Written Insomnia Press (October 25, 2021)
Reviewed by Andrew Byers
Michaelbrent Colings is a reliably fun crafter of horror thrillers; some rely on supernatural elements and others are content to showcase man’s inhumanity to man without any supernatural elements at all. Collings’ new book Malignant falls into the latter category. Malignant is potentially a controversial book because of its subject matter: a group of criminals take the students and faculty of an elite private school hostage, and it doesn’t end well for almost anyone. While there’s not a ton of gruesomeness described in excruciating detail, it is abundantly clear what happens to the victims. But this is ultimately a morality play, like a lot of Collings’ fiction, with shades of grey abounding. The hostage standoff is no simple criminal matter, nor is it the work of politically-minded terrorists. This is a tale of revenge, or perhaps justice, depending on one’s perspective, though I would descend too far into spoiler territory if I said much more about the reason why the criminals have taken over the school.
Malignant has a slightly unusual structure: it is framed as a true crime work of non-fiction—pretty true to that genre of writing, I think—that has been penned by Connie Kendall, a journalist who becomes involves in the action and then after all is said and done, and the law enforcement and legal actions have come to a close, has written what we have before us.
The setting of Malignant is Reina High School, a private high school for the wealthy and powerful. As it turns out, many of the students have significant discipline problems and are involved with some pretty “adult” activities; their teachers and parents have come to find them almost ungovernable. Many of those same teachers, staff members, and parents are themselves involved in nefarious activities. There aren’t many innocents in Malignant. Reina is one of those kinds of places where senators’ children rub shoulders with the sons of Russian oligarchs. To be sure, not all of the teachers and staff are bad actors—some decent people do become embroiled in the chaos.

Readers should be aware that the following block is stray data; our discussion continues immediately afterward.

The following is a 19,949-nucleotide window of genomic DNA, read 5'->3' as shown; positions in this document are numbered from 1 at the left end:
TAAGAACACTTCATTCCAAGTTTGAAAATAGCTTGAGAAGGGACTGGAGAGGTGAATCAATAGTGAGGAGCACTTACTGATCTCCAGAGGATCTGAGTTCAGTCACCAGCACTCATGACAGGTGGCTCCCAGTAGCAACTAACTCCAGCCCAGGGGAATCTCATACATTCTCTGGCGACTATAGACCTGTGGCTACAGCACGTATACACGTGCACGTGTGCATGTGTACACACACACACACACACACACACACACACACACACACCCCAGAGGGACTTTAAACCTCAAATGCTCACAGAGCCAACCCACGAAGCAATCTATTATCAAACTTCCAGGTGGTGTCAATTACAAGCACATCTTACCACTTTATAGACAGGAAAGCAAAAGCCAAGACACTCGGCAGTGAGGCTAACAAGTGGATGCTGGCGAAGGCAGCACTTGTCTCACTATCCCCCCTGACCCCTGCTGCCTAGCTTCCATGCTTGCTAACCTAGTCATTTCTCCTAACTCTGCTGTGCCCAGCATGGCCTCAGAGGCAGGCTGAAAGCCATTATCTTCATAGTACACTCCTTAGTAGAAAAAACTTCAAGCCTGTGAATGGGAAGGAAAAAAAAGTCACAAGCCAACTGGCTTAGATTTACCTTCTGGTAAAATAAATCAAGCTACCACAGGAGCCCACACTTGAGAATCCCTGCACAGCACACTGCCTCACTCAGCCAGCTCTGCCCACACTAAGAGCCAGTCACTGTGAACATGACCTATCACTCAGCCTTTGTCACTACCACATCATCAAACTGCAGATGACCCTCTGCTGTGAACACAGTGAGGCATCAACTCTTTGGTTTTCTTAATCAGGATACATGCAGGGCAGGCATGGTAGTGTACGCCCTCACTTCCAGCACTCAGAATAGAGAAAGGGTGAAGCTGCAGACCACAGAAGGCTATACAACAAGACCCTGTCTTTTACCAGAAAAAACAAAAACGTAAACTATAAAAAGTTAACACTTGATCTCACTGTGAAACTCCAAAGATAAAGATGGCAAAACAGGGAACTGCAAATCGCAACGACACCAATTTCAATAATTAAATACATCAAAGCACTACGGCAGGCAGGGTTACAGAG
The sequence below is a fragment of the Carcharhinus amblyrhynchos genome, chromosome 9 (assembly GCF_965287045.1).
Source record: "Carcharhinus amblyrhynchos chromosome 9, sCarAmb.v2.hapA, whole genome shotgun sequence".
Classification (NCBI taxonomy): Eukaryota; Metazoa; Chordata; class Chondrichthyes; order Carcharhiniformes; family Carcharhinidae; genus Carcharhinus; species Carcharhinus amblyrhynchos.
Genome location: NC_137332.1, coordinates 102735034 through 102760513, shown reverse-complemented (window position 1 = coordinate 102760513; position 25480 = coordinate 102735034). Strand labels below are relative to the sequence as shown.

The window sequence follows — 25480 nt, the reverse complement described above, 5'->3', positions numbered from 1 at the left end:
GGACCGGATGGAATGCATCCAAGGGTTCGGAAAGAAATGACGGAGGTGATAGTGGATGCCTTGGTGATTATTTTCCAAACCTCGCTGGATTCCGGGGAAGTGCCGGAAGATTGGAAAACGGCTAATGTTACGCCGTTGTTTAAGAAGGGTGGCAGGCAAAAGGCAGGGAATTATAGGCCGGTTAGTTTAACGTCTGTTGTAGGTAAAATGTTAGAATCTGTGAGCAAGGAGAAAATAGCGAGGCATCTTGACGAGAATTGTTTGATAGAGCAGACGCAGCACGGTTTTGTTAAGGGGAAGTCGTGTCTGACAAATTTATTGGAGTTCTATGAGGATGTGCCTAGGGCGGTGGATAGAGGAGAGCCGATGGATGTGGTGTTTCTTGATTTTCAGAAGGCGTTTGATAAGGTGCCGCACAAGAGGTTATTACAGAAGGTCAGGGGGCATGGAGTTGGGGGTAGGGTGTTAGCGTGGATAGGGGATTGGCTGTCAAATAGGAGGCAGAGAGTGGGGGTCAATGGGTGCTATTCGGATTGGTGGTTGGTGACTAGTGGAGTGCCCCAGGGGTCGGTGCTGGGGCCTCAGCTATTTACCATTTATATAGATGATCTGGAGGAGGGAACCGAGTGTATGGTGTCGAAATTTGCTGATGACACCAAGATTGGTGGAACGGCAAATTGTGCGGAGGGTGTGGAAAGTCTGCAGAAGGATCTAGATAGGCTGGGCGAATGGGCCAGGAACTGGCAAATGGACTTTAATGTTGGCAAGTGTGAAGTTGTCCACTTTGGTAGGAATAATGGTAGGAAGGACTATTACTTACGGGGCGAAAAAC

The cast of characters is a fascinating one, with most having secret lives and motives that take a while to uncover. Precipitating the crisis, we have the criminals, all concealing their true identities. Their leaders are Teacher and Lady, and their jumpsuited minions are distinguished only be their willingness to carry out Teacher’s ruthless orders and the colored armbands they wear. The individual students and faculty who are held hostage represent not just the usual assortment of archetypal figures we associate with high school, but individuals who are all far more than they seem at first glance. Lastly, we have a pair of detectives, Rick Montano and his partner Vincent Eberhardt, trying to bring the situation to a close while saving as many lives as they can. They are mostly Everymen who are just trying to do their jobs—good detectives and good men—who have to deal with law enforcement bureaucracy and the diabolical scheme of Teacher.
The plot proceeds with the inevitability of a Greek tragedy: doom is coming, but there are plenty of twists and turns along the way that present lots of surprises. Action is pretty fast and constant, even though we’re talking about a hostage standoff, which could, in the hands of a lesser writer, be too static. As always, Collings’ prose is smooth and flowing. Recommended, especially if you’re already familiar with Collings’ thrillers or in the mood for a novel about bad people doing terrible things to even worse people.